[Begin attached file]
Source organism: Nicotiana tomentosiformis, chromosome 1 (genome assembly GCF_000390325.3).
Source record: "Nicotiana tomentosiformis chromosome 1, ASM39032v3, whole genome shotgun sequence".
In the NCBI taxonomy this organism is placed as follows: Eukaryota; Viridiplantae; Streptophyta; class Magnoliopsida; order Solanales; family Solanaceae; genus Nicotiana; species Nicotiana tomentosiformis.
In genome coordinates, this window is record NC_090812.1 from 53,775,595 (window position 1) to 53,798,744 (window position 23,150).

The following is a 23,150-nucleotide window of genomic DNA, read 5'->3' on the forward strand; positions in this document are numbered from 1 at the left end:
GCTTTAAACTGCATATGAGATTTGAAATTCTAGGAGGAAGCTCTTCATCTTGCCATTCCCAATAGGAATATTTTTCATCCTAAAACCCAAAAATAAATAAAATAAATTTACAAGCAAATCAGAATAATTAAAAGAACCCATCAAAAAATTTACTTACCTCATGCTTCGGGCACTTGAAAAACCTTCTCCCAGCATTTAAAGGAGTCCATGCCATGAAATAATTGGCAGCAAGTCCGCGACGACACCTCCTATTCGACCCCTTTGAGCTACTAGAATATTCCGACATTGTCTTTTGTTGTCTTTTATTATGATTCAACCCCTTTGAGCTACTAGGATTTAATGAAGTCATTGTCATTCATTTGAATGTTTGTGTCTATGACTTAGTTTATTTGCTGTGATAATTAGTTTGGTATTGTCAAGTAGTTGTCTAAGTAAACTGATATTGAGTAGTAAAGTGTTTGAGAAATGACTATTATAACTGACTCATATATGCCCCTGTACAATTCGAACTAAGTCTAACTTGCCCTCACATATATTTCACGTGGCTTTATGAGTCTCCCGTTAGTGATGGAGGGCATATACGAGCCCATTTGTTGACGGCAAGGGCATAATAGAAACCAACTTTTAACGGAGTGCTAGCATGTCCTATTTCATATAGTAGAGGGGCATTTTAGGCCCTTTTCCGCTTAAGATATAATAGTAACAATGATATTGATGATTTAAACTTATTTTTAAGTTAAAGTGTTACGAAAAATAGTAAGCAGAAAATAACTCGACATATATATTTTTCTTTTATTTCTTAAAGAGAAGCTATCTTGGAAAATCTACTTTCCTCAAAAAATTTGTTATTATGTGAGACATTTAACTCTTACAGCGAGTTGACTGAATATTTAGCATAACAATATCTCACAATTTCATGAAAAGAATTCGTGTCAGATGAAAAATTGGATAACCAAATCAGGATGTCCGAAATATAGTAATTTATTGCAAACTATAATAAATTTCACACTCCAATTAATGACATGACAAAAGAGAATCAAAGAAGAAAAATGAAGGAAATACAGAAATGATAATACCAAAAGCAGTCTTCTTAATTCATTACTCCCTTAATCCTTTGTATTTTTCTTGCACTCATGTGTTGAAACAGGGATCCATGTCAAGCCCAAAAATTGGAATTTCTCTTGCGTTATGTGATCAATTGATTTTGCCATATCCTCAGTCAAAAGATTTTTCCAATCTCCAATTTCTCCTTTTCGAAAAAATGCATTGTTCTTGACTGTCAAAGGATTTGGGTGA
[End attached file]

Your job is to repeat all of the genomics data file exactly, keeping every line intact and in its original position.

Source organism: Nicotiana tomentosiformis, chromosome 1 (genome assembly GCF_000390325.3).
Source record: "Nicotiana tomentosiformis chromosome 1, ASM39032v3, whole genome shotgun sequence".
In the NCBI taxonomy this organism is placed as follows: Eukaryota; Viridiplantae; Streptophyta; class Magnoliopsida; order Solanales; family Solanaceae; genus Nicotiana; species Nicotiana tomentosiformis.
In genome coordinates, this window is record NC_090812.1 from 53,775,595 (window position 1) to 53,798,744 (window position 23,150).

The following is a 23,150-nucleotide window of genomic DNA, read 5'->3' on the forward strand; positions in this document are numbered from 1 at the left end:
GCTTTAAACTGCATATGAGATTTGAAATTCTAGGAGGAAGCTCTTCATCTTGCCATTCCCAATAGGAATATTTTTCATCCTAAAACCCAAAAATAAATAAAATAAATTTACAAGCAAATCAGAATAATTAAAAGAACCCATCAAAAAATTTACTTACCTCATGCTTCGGGCACTTGAAAAACCTTCTCCCAGCATTTAAAGGAGTCCATGCCATGAAATAATTGGCAGCAAGTCCGCGACGACACCTCCTATTCGACCCCTTTGAGCTACTAGAATATTCCGACATTGTCTTTTGTTGTCTTTTATTATGATTCAACCCCTTTGAGCTACTAGGATTTAATGAAGTCATTGTCATTCATTTGAATGTTTGTGTCTATGACTTAGTTTATTTGCTGTGATAATTAGTTTGGTATTGTCAAGTAGTTGTCTAAGTAAACTGATATTGAGTAGTAAAGTGTTTGAGAAATGACTATTATAACTGACTCATATATGCCCCTGTACAATTCGAACTAAGTCTAACTTGCCCTCACATATATTTCACGTGGCTTTATGAGTCTCCCGTTAGTGATGGAGGGCATATACGAGCCCATTTGTTGACGGCAAGGGCATAATAGAAACCAACTTTTAACGGAGTGCTAGCATGTCCTATTTCATATAGTAGAGGGGCATTTTAGGCCCTTTTCCGCTTAAGATATAATAGTAACAATGATATTGATGATTTAAACTTATTTTTAAGTTAAAGTGTTACGAAAAATAGTAAGCAGAAAATAACTCGACATATATATTTTTCTTTTATTTCTTAAAGAGAAGCTATCTTGGAAAATCTACTTTCCTCAAAAAATTTGTTATTATGTGAGACATTTAACTCTTACAGCGAGTTGACTGAATATTTAGCATAACAATATCTCACAATTTCATGAAAAGAATTCGTGTCAGATGAAAAATTGGATAACCAAATCAGGATGTCCGAAATATAGTAATTTATTGCAAACTATAATAAATTTCACACTCCAATTAATGACATGACAAAAGAGAATCAAAGAAGAAAAATGAAGGAAATACAGAAATGATAATACCAAAAGCAGTCTTCTTAATTCATTACTCCCTTAATCCTTTGTATTTTTCTTGCACTCATGTGTTGAAACAGGGATCCATGTCAAGCCCAAAAATTGGAATTTCTCTTGCGTTATGTGATCAATTGATTTTGCCATATCCTCAGTCAAAAGATTTTTCCAATCTCCAATTTCTCCTTTTCGAAAAAATGCATTGTTCTTGACTGTCAAAGGATTTGGGTGA